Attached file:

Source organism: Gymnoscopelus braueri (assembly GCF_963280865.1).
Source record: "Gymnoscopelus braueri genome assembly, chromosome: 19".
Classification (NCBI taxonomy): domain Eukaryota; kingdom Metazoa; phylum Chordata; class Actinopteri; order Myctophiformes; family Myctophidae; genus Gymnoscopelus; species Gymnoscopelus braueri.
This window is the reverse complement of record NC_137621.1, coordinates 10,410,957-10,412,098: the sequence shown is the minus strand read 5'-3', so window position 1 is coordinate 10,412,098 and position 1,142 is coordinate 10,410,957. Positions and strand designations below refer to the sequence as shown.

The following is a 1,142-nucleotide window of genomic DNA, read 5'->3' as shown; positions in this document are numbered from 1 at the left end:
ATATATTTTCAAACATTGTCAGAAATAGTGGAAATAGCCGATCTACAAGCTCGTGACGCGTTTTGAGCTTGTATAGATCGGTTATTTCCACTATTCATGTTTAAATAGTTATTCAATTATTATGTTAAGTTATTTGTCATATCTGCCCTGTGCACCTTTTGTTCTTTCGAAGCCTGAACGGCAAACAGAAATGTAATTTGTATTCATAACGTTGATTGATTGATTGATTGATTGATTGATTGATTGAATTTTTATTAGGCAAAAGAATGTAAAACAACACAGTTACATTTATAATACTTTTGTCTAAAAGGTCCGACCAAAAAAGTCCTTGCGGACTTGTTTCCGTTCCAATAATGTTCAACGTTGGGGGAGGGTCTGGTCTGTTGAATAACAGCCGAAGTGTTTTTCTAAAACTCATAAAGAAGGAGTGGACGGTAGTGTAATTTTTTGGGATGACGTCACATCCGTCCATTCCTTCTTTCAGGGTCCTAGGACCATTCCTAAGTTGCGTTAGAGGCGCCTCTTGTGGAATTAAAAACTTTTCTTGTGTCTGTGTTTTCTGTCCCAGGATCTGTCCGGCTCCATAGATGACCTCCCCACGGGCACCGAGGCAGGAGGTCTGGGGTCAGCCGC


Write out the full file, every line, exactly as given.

Source organism: Gymnoscopelus braueri (assembly GCF_963280865.1).
Source record: "Gymnoscopelus braueri genome assembly, chromosome: 19".
Classification (NCBI taxonomy): domain Eukaryota; kingdom Metazoa; phylum Chordata; class Actinopteri; order Myctophiformes; family Myctophidae; genus Gymnoscopelus; species Gymnoscopelus braueri.
This window is the reverse complement of record NC_137621.1, coordinates 10,410,957-10,412,098: the sequence shown is the minus strand read 5'-3', so window position 1 is coordinate 10,412,098 and position 1,142 is coordinate 10,410,957. Positions and strand designations below refer to the sequence as shown.

The following is a 1,142-nucleotide window of genomic DNA, read 5'->3' as shown; positions in this document are numbered from 1 at the left end:
ATATATTTTCAAACATTGTCAGAAATAGTGGAAATAGCCGATCTACAAGCTCGTGACGCGTTTTGAGCTTGTATAGATCGGTTATTTCCACTATTCATGTTTAAATAGTTATTCAATTATTATGTTAAGTTATTTGTCATATCTGCCCTGTGCACCTTTTGTTCTTTCGAAGCCTGAACGGCAAACAGAAATGTAATTTGTATTCATAACGTTGATTGATTGATTGATTGATTGATTGATTGATTGAATTTTTATTAGGCAAAAGAATGTAAAACAACACAGTTACATTTATAATACTTTTGTCTAAAAGGTCCGACCAAAAAAGTCCTTGCGGACTTGTTTCCGTTCCAATAATGTTCAACGTTGGGGGAGGGTCTGGTCTGTTGAATAACAGCCGAAGTGTTTTTCTAAAACTCATAAAGAAGGAGTGGACGGTAGTGTAATTTTTTGGGATGACGTCACATCCGTCCATTCCTTCTTTCAGGGTCCTAGGACCATTCCTAAGTTGCGTTAGAGGCGCCTCTTGTGGAATTAAAAACTTTTCTTGTGTCTGTGTTTTCTGTCCCAGGATCTGTCCGGCTCCATAGATGACCTCCCCACGGGCACCGAGGCAGGAGGTCTGGGGTCAGCCGC